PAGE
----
Saturday, September 24, 2011

A Photoshop editing challenge to myself (cloning and spot healing brush in action)

Last week, on my long flight home from New York, after catching up on my email and other work, I had another couple of hours to kill before landing in San Francisco. I had this one photo of a man painting in Central Park, but really was not happy with the fence in the shot. I tried to walk to a different position to shoot this without the fence, but since he was right against it, that was not possible. With time to kill, I decided to try and edit out the fence, one link at a time!

This is the original image. I love the light on the face of the painter, and I like the framing with the two ladies talking in the background. But, as I mentioned, the fence really bugged me. So..time to go to work with the healing brush and clone tool in Adobe Photoshop CS5.

After a couple of hours, I was able to remove more than half of the fence and recreate some of the painter's stand that was covered by the green fence post.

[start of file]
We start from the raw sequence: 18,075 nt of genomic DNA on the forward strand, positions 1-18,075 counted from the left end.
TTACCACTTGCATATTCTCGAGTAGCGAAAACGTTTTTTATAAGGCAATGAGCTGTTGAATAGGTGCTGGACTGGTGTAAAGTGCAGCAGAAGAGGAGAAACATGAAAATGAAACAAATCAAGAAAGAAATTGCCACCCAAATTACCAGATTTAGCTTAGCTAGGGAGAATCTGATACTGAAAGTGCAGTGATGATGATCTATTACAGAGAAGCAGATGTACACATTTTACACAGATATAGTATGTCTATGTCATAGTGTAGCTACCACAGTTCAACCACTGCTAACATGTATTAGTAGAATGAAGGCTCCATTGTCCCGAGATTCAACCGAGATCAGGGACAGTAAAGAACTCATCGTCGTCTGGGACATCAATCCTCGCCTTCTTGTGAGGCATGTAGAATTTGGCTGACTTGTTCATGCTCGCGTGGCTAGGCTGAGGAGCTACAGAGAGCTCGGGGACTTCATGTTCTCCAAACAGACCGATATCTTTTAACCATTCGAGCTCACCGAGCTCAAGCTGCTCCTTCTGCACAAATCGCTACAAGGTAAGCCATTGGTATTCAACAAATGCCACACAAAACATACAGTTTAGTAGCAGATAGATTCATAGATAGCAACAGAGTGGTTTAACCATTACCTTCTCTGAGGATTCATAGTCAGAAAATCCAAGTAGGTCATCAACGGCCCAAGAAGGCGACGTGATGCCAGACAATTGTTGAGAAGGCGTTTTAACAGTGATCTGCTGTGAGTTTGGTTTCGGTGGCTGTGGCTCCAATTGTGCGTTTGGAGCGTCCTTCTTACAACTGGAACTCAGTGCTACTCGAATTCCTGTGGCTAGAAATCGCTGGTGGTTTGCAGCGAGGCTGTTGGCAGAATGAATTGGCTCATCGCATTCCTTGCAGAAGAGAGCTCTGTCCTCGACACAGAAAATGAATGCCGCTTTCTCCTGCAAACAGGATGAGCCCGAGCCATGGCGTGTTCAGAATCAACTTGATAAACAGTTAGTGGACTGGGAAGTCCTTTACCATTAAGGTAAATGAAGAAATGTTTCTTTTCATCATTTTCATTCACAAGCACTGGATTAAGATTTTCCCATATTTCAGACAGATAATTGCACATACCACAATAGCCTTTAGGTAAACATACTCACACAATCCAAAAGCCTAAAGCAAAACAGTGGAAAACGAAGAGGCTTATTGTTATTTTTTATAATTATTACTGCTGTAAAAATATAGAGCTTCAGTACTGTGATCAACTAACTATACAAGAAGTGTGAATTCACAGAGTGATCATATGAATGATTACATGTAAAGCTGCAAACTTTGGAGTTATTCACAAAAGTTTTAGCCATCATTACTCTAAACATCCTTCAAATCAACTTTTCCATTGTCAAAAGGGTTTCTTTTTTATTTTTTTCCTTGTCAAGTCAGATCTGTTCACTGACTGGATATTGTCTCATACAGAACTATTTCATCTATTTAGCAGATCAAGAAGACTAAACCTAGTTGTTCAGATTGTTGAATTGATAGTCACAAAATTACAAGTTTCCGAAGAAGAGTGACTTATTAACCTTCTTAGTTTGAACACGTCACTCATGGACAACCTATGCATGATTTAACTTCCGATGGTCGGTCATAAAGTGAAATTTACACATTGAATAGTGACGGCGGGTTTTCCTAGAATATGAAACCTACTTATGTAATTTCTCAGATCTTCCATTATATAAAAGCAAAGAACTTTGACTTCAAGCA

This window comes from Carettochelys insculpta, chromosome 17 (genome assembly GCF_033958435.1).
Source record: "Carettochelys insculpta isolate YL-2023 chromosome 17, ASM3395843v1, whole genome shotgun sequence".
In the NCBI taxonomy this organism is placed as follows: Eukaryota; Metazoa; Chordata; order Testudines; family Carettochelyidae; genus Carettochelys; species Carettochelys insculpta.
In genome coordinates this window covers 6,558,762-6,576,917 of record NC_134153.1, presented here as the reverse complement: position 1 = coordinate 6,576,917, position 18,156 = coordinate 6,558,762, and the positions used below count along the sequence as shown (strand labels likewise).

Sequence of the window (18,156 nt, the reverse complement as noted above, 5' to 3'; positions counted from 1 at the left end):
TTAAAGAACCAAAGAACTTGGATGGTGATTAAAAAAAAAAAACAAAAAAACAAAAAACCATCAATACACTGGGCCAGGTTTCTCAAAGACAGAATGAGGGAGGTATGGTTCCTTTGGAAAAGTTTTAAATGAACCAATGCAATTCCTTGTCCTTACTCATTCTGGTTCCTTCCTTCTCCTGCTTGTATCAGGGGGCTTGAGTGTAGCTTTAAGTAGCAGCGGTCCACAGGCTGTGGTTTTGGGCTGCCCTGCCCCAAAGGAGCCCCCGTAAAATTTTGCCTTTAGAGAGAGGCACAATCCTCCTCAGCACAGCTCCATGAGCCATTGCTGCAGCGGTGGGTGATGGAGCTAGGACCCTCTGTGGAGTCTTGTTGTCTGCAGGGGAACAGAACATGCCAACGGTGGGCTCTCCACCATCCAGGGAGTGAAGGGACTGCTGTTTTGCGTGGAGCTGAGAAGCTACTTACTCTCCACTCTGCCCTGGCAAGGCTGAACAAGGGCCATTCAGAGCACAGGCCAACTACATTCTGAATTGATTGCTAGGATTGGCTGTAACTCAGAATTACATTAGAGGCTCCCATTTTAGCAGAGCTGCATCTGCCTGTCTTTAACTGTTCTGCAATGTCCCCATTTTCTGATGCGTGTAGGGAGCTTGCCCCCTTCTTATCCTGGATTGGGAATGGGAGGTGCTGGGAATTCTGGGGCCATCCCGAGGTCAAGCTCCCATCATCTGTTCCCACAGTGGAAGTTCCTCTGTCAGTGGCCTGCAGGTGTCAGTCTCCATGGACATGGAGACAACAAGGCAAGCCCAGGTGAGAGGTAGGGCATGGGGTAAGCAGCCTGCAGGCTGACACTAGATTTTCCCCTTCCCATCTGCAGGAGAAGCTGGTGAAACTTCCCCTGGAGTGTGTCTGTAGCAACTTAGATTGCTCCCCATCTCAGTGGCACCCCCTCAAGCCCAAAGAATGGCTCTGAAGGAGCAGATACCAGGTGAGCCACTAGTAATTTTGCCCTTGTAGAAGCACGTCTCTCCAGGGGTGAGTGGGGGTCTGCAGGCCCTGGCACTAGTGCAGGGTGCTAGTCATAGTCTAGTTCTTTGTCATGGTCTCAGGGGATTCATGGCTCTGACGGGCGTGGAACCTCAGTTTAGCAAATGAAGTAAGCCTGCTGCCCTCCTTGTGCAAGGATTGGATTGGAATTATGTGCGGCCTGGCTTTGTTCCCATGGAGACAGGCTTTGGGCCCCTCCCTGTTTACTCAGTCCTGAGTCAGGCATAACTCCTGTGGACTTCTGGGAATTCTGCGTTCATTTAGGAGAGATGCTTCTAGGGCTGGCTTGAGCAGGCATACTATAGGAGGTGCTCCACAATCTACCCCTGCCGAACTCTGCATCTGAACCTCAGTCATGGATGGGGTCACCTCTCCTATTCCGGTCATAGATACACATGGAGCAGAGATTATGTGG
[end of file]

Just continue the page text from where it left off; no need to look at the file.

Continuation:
I was zoomed way in on the image when removing each link of the fence. This was tedious work, with the amount of fence that was in the image.

After 4 hours of work, this is the completed image. If you did not see the original image (above), would you have been fooled?

Clearly, I could not afford to make this a habit. Sure... it was a fun challenge and it did test my Photoshop skills, but it also tested my patience. I can also tell you that this was easier to complete on my main editing machine at home. Not only did I have a faster Mac with a 30" Cinema Display, but I also had my Wacom Tablet and no turbulence to deal with. :)


Craig Colvin said...

Did you try using Content Aware Fill in CS5? You would still have to select everything, perhaps using Color Range. But seems to me that would have saved 3 of the 4 hours. ;)

Great end result however you did it.

Photo Editing said...

Very nice photography, share more.